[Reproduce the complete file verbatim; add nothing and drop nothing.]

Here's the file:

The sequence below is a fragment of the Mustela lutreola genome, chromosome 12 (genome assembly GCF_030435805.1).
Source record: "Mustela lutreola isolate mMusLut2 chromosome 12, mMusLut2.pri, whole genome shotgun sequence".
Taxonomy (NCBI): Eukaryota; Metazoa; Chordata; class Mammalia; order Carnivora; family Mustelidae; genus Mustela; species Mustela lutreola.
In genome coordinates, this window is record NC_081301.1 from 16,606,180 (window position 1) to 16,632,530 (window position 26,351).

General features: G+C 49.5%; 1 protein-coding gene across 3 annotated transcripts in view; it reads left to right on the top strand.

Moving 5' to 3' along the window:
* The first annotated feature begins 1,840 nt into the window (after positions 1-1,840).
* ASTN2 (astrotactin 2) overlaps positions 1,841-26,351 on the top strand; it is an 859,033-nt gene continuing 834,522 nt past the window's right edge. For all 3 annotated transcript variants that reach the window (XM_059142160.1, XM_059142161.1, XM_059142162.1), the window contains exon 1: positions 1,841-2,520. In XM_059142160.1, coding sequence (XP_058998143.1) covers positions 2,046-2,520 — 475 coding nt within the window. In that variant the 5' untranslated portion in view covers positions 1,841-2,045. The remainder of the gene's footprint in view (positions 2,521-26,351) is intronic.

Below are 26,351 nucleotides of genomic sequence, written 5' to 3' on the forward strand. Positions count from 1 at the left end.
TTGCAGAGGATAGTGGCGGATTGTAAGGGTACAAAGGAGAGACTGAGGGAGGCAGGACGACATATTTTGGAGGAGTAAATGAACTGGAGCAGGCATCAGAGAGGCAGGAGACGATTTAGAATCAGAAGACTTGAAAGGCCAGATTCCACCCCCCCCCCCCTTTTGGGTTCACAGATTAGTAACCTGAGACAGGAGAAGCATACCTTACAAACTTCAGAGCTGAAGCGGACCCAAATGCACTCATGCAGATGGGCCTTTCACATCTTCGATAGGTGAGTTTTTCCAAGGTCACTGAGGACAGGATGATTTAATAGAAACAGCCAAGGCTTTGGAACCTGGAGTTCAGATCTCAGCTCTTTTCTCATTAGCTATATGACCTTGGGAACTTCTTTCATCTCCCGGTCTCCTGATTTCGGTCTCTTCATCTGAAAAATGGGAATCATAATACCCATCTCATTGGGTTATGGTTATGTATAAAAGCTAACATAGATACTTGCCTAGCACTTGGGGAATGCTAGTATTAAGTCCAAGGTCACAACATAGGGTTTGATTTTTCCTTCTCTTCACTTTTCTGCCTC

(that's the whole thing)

The sequence below is a fragment of the Mustela lutreola genome, chromosome 12 (genome assembly GCF_030435805.1).
Source record: "Mustela lutreola isolate mMusLut2 chromosome 12, mMusLut2.pri, whole genome shotgun sequence".
Taxonomy (NCBI): Eukaryota; Metazoa; Chordata; class Mammalia; order Carnivora; family Mustelidae; genus Mustela; species Mustela lutreola.
In genome coordinates, this window is record NC_081301.1 from 16,606,180 (window position 1) to 16,632,530 (window position 26,351).

General features: G+C 49.5%; 1 protein-coding gene across 3 annotated transcripts in view; it reads left to right on the top strand.

Moving 5' to 3' along the window:
* The first annotated feature begins 1,840 nt into the window (after positions 1-1,840).
* ASTN2 (astrotactin 2) overlaps positions 1,841-26,351 on the top strand; it is an 859,033-nt gene continuing 834,522 nt past the window's right edge. For all 3 annotated transcript variants that reach the window (XM_059142160.1, XM_059142161.1, XM_059142162.1), the window contains exon 1: positions 1,841-2,520. In XM_059142160.1, coding sequence (XP_058998143.1) covers positions 2,046-2,520 — 475 coding nt within the window. In that variant the 5' untranslated portion in view covers positions 1,841-2,045. The remainder of the gene's footprint in view (positions 2,521-26,351) is intronic.

Below are 26,351 nucleotides of genomic sequence, written 5' to 3' on the forward strand. Positions count from 1 at the left end.
TTGCAGAGGATAGTGGCGGATTGTAAGGGTACAAAGGAGAGACTGAGGGAGGCAGGACGACATATTTTGGAGGAGTAAATGAACTGGAGCAGGCATCAGAGAGGCAGGAGACGATTTAGAATCAGAAGACTTGAAAGGCCAGATTCCACCCCCCCCCCCCTTTTGGGTTCACAGATTAGTAACCTGAGACAGGAGAAGCATACCTTACAAACTTCAGAGCTGAAGCGGACCCAAATGCACTCATGCAGATGGGCCTTTCACATCTTCGATAGGTGAGTTTTTCCAAGGTCACTGAGGACAGGATGATTTAATAGAAACAGCCAAGGCTTTGGAACCTGGAGTTCAGATCTCAGCTCTTTTCTCATTAGCTATATGACCTTGGGAACTTCTTTCATCTCCCGGTCTCCTGATTTCGGTCTCTTCATCTGAAAAATGGGAATCATAATACCCATCTCATTGGGTTATGGTTATGTATAAAAGCTAACATAGATACTTGCCTAGCACTTGGGGAATGCTAGTATTAAGTCCAAGGTCACAACATAGGGTTTGATTTTTCCTTCTCTTCACTTTTCTGCCTC